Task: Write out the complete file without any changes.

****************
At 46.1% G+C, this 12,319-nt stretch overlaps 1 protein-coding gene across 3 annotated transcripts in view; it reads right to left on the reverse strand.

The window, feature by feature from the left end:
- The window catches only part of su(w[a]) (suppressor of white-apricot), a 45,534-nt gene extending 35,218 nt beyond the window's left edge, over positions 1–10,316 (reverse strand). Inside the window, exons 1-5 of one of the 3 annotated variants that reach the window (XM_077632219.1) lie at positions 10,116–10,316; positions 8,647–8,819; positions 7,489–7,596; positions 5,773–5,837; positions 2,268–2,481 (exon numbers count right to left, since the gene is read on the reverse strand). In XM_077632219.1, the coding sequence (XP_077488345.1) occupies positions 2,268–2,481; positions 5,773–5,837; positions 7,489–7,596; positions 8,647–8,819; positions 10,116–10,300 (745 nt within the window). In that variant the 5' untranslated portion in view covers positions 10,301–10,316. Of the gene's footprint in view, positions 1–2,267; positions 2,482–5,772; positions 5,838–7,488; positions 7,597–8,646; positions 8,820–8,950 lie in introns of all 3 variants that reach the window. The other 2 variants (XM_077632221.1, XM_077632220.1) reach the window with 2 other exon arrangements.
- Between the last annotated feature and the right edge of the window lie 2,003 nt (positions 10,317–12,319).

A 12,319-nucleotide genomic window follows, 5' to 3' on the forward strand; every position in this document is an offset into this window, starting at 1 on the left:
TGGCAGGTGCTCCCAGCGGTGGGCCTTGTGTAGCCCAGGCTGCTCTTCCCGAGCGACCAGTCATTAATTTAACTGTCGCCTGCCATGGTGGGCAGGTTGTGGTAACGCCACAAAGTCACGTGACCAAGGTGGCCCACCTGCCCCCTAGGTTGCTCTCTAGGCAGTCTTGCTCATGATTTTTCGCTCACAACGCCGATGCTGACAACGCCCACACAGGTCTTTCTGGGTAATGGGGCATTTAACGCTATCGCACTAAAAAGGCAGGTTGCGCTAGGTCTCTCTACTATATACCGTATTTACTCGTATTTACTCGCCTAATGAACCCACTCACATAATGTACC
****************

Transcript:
At 46.1% G+C, this 12,319-nt stretch overlaps 1 protein-coding gene across 3 annotated transcripts in view; it reads right to left on the reverse strand.

The window, feature by feature from the left end:
- The window catches only part of su(w[a]) (suppressor of white-apricot), a 45,534-nt gene extending 35,218 nt beyond the window's left edge, over positions 1–10,316 (reverse strand). Inside the window, exons 1-5 of one of the 3 annotated variants that reach the window (XM_077632219.1) lie at positions 10,116–10,316; positions 8,647–8,819; positions 7,489–7,596; positions 5,773–5,837; positions 2,268–2,481 (exon numbers count right to left, since the gene is read on the reverse strand). In XM_077632219.1, the coding sequence (XP_077488345.1) occupies positions 2,268–2,481; positions 5,773–5,837; positions 7,489–7,596; positions 8,647–8,819; positions 10,116–10,300 (745 nt within the window). In that variant the 5' untranslated portion in view covers positions 10,301–10,316. Of the gene's footprint in view, positions 1–2,267; positions 2,482–5,772; positions 5,838–7,488; positions 7,597–8,646; positions 8,820–8,950 lie in introns of all 3 variants that reach the window. The other 2 variants (XM_077632221.1, XM_077632220.1) reach the window with 2 other exon arrangements.
- Between the last annotated feature and the right edge of the window lie 2,003 nt (positions 10,317–12,319).

A 12,319-nucleotide genomic window follows, 5' to 3' on the forward strand; every position in this document is an offset into this window, starting at 1 on the left:
TGGCAGGTGCTCCCAGCGGTGGGCCTTGTGTAGCCCAGGCTGCTCTTCCCGAGCGACCAGTCATTAATTTAACTGTCGCCTGCCATGGTGGGCAGGTTGTGGTAACGCCACAAAGTCACGTGACCAAGGTGGCCCACCTGCCCCCTAGGTTGCTCTCTAGGCAGTCTTGCTCATGATTTTTCGCTCACAACGCCGATGCTGACAACGCCCACACAGGTCTTTCTGGGTAATGGGGCATTTAACGCTATCGCACTAAAAAGGCAGGTTGCGCTAGGTCTCTCTACTATATACCGTATTTACTCGTATTTACTCGCCTAATGAACCCACTCACATAATGTACC